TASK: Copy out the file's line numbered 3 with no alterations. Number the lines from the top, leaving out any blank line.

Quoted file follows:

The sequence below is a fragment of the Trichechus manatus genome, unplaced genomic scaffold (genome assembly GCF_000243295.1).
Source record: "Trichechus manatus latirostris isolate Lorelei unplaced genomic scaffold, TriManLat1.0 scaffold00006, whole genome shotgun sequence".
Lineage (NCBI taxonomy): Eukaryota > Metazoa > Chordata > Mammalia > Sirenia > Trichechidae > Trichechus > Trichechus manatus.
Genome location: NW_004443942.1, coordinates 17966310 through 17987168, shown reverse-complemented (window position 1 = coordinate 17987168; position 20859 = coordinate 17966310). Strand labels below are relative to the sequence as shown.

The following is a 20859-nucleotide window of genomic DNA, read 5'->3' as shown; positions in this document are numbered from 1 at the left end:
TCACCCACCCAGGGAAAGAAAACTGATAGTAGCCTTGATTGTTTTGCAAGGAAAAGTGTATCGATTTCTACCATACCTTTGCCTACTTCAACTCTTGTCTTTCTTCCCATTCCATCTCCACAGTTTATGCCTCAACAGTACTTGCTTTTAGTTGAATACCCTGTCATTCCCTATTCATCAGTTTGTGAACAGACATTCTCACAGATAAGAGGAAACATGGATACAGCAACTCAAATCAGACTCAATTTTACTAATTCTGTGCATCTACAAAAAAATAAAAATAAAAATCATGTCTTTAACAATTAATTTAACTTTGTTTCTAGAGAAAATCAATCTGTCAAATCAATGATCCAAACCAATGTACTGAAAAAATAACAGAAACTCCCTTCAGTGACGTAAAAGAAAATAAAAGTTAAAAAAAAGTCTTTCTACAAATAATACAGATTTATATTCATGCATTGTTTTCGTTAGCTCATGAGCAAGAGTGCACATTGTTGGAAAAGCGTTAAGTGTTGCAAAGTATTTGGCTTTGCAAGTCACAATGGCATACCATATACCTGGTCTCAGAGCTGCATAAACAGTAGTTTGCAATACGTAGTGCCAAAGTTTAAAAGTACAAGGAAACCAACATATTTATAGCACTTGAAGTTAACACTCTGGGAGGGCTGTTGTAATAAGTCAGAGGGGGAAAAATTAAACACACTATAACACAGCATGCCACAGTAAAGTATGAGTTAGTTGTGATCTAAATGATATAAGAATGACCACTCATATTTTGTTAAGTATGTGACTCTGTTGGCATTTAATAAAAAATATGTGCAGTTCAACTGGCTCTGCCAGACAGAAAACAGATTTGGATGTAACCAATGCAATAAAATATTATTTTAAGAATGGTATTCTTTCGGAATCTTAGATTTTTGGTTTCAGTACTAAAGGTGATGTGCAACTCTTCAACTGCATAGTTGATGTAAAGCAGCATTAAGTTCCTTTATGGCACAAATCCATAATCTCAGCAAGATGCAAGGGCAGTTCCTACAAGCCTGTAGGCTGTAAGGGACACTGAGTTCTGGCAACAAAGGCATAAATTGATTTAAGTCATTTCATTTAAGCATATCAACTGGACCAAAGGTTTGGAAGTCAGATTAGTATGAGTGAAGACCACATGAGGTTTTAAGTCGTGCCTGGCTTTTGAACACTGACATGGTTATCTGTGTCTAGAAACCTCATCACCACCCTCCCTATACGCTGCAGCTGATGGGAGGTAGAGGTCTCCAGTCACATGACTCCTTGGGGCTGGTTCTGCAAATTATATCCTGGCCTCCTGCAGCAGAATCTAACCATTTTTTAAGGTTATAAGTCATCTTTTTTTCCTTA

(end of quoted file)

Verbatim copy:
Lineage (NCBI taxonomy): Eukaryota > Metazoa > Chordata > Mammalia > Sirenia > Trichechidae > Trichechus > Trichechus manatus.